Celtic Connections 2009: Homebound and Margaret Stewart

20 Jan 2009 in Festival, Music

Strathclyde Suite, Royal Concert Hall, Glasgow, 18 January 2009

Margaret Stewart

YOU CAN always rely on Margaret Stewart for good singing, light entertainment, and… a few double entendres. The Lewis native was in fine fettle at the Strathclyde Suite, and she wasted little time singing songs about wayward minstrels, impotence (oh, yes, indeed), and, quite rightly, moaning about the weather.

Whether you can understand what Stewart is singing about, however, is not the point; blessed with the voice she has, she could be singing about the DFS Sale and still achieve a high sense of emotion. A modest woman, too; for someone who probably should have been headlining this concert instead of supporting it, Stewart literally apologised for holding back the main event – Homebound.

Made up of German, Indian, Russian, Portuguese, American, and yes, Scottish musicians, Homebound is one of those ambitious cross-cultural encounters that, although clever in concept, ultimately failed to hit the mark. Perhaps it was their evident lack of rehearsal, for as a collective force the mash-up of pipes, harp, tabla, drums, hurdy-gurdy and guitar appeared too loose, too frayed, to gel properly.

The complex time signatures certainly played havoc with one or two people in the audience trying to toe-tap along to the tunes, the Russian drummer too keen on reaching the next song ahead of everybody else. He practically sabotaged the always-reliable Allan MacDonald’s Gaelic waulking song, his fussy hi-hat playing out-of-time with the melody. But when the band did hit their stride, though – particularly during the jigs – it was certainly enjoyable to watch.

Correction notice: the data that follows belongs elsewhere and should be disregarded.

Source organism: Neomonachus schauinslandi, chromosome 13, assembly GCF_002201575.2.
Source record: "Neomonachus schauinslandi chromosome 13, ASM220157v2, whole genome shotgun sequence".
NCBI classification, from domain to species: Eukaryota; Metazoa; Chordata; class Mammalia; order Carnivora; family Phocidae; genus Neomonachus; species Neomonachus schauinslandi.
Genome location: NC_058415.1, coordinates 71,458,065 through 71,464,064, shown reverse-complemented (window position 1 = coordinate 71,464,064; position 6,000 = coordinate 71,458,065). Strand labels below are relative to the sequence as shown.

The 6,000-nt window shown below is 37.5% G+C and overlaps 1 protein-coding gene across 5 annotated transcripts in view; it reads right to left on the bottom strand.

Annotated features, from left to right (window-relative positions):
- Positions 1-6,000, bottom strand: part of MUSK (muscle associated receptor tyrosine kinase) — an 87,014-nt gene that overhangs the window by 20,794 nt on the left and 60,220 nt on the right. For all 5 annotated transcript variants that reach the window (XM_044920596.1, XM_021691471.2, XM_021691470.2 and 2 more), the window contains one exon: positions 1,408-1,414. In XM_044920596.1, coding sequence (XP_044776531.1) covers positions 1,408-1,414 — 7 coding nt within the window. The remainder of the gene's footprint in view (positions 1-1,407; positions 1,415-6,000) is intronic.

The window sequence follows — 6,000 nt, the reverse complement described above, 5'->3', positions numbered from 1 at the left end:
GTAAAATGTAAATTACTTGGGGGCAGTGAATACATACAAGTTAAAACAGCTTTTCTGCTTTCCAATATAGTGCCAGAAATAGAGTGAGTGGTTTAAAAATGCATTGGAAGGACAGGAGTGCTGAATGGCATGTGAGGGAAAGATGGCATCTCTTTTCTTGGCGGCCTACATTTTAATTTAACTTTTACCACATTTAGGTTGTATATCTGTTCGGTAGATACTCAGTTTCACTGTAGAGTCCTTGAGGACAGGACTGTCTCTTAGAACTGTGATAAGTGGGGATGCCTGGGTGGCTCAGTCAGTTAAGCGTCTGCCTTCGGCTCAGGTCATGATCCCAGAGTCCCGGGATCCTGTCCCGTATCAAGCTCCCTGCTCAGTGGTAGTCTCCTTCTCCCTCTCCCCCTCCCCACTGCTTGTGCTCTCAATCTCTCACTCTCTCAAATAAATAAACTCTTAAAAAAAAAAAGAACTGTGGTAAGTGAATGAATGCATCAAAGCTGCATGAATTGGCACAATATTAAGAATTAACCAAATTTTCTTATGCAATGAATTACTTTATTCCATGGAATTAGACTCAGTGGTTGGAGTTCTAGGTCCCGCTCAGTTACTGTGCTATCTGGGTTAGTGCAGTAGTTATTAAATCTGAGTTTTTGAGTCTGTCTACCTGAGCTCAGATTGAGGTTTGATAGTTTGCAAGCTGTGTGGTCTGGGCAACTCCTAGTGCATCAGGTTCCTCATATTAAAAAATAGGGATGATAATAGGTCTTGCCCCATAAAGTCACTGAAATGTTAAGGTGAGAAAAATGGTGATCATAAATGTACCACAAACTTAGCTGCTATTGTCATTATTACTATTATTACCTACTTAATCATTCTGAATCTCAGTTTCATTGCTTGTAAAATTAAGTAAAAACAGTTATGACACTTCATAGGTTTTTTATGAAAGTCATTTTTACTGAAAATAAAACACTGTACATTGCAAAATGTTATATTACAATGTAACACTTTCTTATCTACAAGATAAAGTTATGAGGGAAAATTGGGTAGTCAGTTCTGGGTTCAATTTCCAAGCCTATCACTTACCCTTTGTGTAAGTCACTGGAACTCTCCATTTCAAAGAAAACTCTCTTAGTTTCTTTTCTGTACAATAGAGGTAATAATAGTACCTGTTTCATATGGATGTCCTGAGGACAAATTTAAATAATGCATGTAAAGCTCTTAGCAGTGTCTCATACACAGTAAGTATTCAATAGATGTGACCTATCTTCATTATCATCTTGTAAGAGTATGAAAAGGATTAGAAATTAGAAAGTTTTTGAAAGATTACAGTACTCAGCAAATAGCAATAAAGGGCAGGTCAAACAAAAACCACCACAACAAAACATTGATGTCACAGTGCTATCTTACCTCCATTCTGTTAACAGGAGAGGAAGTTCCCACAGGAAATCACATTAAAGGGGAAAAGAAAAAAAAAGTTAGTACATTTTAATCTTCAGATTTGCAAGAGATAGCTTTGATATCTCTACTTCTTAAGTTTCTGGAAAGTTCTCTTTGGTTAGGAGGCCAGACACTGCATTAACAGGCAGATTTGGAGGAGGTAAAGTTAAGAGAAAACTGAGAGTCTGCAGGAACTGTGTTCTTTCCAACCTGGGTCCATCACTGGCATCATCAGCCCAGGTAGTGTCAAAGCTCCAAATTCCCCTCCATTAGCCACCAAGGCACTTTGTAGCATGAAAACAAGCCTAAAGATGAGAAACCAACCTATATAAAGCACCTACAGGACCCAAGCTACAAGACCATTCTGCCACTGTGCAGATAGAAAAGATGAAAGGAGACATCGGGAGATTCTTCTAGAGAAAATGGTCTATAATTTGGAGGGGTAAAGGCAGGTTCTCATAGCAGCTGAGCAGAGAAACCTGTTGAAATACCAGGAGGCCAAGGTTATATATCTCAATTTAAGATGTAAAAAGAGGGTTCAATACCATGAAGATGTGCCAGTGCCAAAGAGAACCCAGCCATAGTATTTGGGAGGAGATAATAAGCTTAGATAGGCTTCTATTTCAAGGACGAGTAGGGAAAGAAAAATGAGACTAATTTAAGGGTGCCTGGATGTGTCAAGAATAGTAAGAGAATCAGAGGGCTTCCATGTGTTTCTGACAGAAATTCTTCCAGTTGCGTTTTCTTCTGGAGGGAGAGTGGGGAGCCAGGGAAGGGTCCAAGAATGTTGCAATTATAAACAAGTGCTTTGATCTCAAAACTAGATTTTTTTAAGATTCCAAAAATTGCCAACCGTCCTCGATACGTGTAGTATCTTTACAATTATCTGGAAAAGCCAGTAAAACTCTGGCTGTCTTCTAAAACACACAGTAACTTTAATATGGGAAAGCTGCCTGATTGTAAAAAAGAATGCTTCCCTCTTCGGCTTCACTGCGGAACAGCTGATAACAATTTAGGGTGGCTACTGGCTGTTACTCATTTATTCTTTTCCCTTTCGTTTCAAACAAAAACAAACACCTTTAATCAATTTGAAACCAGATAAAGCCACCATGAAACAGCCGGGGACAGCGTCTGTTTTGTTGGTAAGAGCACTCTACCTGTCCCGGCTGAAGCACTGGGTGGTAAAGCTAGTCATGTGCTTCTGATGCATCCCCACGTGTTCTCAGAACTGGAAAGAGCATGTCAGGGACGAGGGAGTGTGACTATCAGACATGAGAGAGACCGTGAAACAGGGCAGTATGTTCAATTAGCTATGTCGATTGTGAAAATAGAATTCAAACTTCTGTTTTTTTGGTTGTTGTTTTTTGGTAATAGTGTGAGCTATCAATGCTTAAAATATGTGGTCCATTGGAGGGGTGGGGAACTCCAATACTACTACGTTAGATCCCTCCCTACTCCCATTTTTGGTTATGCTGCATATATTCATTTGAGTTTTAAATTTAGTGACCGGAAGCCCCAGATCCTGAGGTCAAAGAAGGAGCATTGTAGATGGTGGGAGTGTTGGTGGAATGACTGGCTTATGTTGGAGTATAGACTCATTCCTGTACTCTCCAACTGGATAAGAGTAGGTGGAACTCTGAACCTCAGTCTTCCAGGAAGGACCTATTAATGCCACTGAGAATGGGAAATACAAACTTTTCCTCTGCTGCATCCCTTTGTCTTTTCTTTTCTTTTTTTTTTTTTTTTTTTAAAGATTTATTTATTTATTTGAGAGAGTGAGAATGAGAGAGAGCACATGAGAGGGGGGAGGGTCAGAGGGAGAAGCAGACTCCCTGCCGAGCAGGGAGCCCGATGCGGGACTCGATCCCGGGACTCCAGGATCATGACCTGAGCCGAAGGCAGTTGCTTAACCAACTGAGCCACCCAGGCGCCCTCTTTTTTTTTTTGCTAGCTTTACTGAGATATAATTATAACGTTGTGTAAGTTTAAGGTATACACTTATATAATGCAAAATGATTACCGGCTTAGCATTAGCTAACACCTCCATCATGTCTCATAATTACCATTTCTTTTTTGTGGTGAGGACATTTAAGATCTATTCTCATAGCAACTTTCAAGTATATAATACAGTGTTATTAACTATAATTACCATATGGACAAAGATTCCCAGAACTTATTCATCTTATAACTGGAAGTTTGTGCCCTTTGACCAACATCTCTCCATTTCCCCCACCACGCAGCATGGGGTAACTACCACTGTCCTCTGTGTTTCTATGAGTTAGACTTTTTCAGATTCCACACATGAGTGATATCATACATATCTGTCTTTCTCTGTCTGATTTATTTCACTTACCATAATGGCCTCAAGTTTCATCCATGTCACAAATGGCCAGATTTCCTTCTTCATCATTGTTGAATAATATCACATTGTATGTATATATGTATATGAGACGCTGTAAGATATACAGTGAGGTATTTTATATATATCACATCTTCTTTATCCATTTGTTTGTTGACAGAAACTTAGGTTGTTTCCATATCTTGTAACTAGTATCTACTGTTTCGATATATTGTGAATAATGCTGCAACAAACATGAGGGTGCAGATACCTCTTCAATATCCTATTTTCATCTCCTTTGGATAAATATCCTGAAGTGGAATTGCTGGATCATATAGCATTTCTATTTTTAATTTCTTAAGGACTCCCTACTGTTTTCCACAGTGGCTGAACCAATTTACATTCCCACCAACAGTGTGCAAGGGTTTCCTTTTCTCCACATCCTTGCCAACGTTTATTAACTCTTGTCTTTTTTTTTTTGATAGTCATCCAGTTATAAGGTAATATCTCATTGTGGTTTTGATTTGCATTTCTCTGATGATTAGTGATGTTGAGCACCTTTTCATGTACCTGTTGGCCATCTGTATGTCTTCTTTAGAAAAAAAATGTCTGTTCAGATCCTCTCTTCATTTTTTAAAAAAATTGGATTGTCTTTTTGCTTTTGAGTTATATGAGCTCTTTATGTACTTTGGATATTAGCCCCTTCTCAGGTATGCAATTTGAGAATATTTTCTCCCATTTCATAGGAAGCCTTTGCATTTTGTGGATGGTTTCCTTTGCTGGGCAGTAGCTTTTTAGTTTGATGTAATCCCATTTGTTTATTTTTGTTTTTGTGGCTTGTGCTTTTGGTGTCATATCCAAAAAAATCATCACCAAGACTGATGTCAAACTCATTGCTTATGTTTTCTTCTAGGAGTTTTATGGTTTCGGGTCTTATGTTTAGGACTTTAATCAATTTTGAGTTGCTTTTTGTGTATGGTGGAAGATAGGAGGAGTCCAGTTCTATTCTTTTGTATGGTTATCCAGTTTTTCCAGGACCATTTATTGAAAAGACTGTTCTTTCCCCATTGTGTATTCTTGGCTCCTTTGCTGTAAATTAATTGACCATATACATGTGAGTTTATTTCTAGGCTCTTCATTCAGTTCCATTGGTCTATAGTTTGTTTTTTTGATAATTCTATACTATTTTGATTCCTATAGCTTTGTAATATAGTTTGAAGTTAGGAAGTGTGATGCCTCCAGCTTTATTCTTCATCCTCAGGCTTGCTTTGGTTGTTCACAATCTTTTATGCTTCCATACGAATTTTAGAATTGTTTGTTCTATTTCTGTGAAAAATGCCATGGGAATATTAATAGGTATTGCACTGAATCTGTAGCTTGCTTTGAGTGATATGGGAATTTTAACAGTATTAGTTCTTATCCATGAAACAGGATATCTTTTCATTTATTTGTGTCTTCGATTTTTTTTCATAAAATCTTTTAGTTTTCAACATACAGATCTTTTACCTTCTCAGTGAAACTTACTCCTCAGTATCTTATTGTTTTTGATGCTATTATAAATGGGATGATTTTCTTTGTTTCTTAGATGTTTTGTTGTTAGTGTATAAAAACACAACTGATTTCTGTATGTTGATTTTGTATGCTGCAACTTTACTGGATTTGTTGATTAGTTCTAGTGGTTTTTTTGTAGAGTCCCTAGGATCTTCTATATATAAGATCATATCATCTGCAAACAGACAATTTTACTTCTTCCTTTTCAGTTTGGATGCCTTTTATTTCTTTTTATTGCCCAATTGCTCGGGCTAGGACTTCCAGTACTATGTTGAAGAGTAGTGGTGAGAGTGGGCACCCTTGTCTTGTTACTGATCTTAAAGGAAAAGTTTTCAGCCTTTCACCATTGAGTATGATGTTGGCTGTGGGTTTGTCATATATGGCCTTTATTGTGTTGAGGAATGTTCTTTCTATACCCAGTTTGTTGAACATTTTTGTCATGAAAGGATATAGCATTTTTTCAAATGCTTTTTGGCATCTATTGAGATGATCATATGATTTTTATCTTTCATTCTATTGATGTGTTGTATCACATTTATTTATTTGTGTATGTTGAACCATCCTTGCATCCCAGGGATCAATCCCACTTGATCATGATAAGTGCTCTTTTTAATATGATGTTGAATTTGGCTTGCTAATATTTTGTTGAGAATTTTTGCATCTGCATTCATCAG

The concept is German multi-instrumentalist Thomas Zoller’s idea after all, and not many are brave enough to switch from Gaelic song to Indian raga in the space of a bar without everything resulting in an audio train-wreck. There was also no shortage of laughs, either.

Halfway through the set, the entire band summed up their first impressions of Scotland in one word – “dark” – and the group’s female Alaskan harpist brought about the biggest laugh of the night following a tale from Moller about the time it snowed during a visit to Skye: “There was a quarter inch of snow and the whole island shut down,” she said. “Coming from Alaska, I find that hilarious.” And so did the audience.

Later on, the highlight came in the form of some wild-eyed, very hip, tabla ‘n’ cello call-and-response playing (surely the coolest new music genre), before a fantastic all-band version of a Gaelic tune Margaret Stewart had sung a cappella only an hour earlier reared its cosy little head. Clever, yes, but never entirely satisfying.

With some smoothing of the edges, Homebound would improve ten-fold. They may not have deserved an encore, but it brought about the most charming moment of the evening, as one by one, the band departed the stage leaving piper Alan MacDonald all on his lonesome to finish the tune. Looking round to see where the band had gone, the others snuck up beside MacDonald, but, unfortunately – and we mean this in the best possible way, Allan – not even the collective strength of the others could properly lift Allan, and his chair, off the stage. Sadly, like the majority of the set, the band couldn’t quite pull that off, either.

© Barry Gordon, 2009